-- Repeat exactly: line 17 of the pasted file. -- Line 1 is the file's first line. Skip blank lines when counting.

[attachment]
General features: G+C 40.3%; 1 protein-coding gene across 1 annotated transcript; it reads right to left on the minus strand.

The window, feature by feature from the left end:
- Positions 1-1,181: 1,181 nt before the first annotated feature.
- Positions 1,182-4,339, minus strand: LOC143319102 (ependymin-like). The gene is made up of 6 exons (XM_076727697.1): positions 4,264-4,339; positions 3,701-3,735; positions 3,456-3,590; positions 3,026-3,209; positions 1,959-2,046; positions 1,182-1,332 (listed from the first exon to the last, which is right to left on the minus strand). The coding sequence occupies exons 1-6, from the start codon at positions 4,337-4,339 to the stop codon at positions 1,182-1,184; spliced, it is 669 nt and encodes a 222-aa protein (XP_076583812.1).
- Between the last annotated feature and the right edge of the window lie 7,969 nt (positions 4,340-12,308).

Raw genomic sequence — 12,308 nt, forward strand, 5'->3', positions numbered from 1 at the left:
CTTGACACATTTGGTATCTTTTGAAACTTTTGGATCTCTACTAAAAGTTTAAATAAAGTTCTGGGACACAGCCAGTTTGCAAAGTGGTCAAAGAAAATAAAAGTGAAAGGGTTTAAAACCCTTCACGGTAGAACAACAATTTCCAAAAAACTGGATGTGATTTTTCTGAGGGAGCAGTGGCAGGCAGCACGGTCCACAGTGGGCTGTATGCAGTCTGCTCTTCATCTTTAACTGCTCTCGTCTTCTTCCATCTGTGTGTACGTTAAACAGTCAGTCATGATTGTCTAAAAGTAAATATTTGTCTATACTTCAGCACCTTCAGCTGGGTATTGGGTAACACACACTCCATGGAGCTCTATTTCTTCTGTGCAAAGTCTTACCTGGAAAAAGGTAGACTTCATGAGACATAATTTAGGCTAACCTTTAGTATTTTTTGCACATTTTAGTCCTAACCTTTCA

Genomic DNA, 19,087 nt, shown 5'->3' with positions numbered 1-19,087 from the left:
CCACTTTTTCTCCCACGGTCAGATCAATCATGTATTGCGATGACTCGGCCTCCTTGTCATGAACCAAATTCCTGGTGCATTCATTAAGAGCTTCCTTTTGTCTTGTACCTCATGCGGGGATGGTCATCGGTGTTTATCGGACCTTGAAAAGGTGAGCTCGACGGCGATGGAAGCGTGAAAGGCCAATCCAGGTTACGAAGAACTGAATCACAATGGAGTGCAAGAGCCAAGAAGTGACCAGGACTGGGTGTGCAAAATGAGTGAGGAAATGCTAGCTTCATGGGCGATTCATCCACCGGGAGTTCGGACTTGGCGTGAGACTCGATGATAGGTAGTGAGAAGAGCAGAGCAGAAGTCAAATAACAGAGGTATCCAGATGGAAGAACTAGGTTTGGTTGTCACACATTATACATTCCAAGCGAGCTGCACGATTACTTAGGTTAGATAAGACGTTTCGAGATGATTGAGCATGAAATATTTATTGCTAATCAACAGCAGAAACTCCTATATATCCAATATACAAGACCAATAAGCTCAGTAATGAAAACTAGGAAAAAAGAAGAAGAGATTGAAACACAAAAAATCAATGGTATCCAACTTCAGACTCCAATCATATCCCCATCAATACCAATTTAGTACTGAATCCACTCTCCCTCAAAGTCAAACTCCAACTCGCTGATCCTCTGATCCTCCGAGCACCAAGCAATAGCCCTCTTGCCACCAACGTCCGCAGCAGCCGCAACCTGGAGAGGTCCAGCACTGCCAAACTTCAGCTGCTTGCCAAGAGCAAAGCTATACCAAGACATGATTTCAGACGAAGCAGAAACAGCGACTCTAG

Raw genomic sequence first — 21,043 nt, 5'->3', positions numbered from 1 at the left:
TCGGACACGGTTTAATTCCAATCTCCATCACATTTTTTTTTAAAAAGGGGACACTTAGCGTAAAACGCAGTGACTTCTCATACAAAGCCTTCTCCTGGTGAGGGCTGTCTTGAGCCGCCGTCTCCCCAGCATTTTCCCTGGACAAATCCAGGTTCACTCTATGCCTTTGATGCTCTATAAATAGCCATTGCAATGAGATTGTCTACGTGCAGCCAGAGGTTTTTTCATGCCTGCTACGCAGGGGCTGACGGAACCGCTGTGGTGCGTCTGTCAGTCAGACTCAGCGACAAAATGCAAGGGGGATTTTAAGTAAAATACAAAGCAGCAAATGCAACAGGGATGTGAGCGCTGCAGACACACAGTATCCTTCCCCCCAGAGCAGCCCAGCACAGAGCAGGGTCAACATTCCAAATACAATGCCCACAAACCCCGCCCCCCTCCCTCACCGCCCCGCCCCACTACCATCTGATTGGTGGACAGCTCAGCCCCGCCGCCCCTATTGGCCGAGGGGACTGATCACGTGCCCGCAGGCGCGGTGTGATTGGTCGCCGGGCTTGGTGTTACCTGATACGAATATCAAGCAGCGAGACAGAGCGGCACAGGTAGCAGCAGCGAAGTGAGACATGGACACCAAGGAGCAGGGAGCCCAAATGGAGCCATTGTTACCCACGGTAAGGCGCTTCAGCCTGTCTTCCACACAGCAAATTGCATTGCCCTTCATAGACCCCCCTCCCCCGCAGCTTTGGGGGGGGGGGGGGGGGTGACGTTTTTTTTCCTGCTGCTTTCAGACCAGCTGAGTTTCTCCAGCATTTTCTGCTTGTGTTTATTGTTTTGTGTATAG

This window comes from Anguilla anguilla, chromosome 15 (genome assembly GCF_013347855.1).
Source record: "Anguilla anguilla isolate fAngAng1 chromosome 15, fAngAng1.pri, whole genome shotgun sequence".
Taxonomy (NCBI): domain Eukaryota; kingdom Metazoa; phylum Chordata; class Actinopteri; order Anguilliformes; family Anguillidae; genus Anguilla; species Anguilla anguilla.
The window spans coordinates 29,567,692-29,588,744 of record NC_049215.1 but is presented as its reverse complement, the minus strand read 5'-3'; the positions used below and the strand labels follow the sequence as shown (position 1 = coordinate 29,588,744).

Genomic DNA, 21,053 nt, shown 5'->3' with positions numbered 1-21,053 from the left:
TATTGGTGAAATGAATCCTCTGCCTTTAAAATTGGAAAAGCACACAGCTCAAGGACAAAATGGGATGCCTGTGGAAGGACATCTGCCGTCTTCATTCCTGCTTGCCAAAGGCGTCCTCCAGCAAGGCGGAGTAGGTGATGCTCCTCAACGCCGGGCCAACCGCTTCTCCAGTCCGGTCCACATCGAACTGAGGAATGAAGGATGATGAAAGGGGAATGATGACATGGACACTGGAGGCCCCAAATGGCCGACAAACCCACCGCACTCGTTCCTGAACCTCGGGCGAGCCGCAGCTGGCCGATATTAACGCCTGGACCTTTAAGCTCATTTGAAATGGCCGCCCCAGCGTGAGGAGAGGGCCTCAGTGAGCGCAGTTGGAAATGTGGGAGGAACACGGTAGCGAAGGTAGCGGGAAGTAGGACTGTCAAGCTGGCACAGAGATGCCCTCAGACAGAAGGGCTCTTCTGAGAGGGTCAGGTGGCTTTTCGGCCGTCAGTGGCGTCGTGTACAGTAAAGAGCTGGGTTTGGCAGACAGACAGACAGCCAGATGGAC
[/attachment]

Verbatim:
TATTGGTGAAATGAATCCTCTGCCTTTAAAATTGGAAAAGCACACAGCTCAAGGACAAAATGGGATGCCTGTGGAAGGACATCTGCCGTCTTCATTCCTGCTTGCCAAAGGCGTCCTCCAGCAAGGCGGAGTAGGTGATGCTCCTCAACGCCGGGCCAACCGCTTCTCCAGTCCGGTCCACATCGAACTGAGGAATGAAGGATGATGAAAGGGGAATGATGACATGGACACTGGAGGCCCCAAATGGCCGACAAACCCACCGCACTCGTTCCTGAACCTCGGGCGAGCCGCAGCTGGCCGATATTAACGCCTGGACCTTTAAGCTCATTTGAAATGGCCGCCCCAGCGTGAGGAGAGGGCCTCAGTGAGCGCAGTTGGAAATGTGGGAGGAACACGGTAGCGAAGGTAGCGGGAAGTAGGACTGTCAAGCTGGCACAGAGATGCCCTCAGACAGAAGGGCTCTTCTGAGAGGGTCAGGTGGCTTTTCGGCCGTCAGTGGCGTCGTGTACAGTAAAGAGCTGGGTTTGGCAGACAGACAGACAGCCAGATGGAC